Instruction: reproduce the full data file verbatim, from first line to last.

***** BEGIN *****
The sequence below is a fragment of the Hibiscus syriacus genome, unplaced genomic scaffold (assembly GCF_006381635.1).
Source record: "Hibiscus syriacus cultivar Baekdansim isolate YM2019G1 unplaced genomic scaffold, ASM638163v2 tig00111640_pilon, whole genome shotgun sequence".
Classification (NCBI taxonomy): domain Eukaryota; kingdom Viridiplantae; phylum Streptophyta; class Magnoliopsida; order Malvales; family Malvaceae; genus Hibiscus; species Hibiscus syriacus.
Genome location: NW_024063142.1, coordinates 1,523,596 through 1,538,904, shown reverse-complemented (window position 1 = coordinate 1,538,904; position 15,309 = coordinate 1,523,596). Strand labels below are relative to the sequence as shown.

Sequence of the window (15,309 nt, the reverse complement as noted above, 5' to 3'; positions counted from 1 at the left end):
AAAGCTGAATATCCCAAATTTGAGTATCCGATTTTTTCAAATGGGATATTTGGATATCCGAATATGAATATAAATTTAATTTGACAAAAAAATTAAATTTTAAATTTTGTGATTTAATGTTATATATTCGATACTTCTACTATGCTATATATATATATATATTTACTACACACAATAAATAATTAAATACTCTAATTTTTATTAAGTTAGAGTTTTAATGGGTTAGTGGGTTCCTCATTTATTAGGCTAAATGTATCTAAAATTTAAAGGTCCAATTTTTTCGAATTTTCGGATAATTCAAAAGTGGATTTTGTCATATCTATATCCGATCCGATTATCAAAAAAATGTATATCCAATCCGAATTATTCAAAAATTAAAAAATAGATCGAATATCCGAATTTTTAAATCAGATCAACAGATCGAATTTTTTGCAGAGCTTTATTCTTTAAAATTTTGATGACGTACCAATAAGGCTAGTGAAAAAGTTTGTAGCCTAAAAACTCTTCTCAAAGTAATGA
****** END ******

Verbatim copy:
The sequence below is a fragment of the Hibiscus syriacus genome, unplaced genomic scaffold (assembly GCF_006381635.1).
Source record: "Hibiscus syriacus cultivar Baekdansim isolate YM2019G1 unplaced genomic scaffold, ASM638163v2 tig00111640_pilon, whole genome shotgun sequence".
Classification (NCBI taxonomy): domain Eukaryota; kingdom Viridiplantae; phylum Streptophyta; class Magnoliopsida; order Malvales; family Malvaceae; genus Hibiscus; species Hibiscus syriacus.
Genome location: NW_024063142.1, coordinates 1,523,596 through 1,538,904, shown reverse-complemented (window position 1 = coordinate 1,538,904; position 15,309 = coordinate 1,523,596). Strand labels below are relative to the sequence as shown.

Sequence of the window (15,309 nt, the reverse complement as noted above, 5' to 3'; positions counted from 1 at the left end):
AAAGCTGAATATCCCAAATTTGAGTATCCGATTTTTTCAAATGGGATATTTGGATATCCGAATATGAATATAAATTTAATTTGACAAAAAAATTAAATTTTAAATTTTGTGATTTAATGTTATATATTCGATACTTCTACTATGCTATATATATATATATATTTACTACACACAATAAATAATTAAATACTCTAATTTTTATTAAGTTAGAGTTTTAATGGGTTAGTGGGTTCCTCATTTATTAGGCTAAATGTATCTAAAATTTAAAGGTCCAATTTTTTCGAATTTTCGGATAATTCAAAAGTGGATTTTGTCATATCTATATCCGATCCGATTATCAAAAAAATGTATATCCAATCCGAATTATTCAAAAATTAAAAAATAGATCGAATATCCGAATTTTTAAATCAGATCAACAGATCGAATTTTTTGCAGAGCTTTATTCTTTAAAATTTTGATGACGTACCAATAAGGCTAGTGAAAAAGTTTGTAGCCTAAAAACTCTTCTCAAAGTAATGA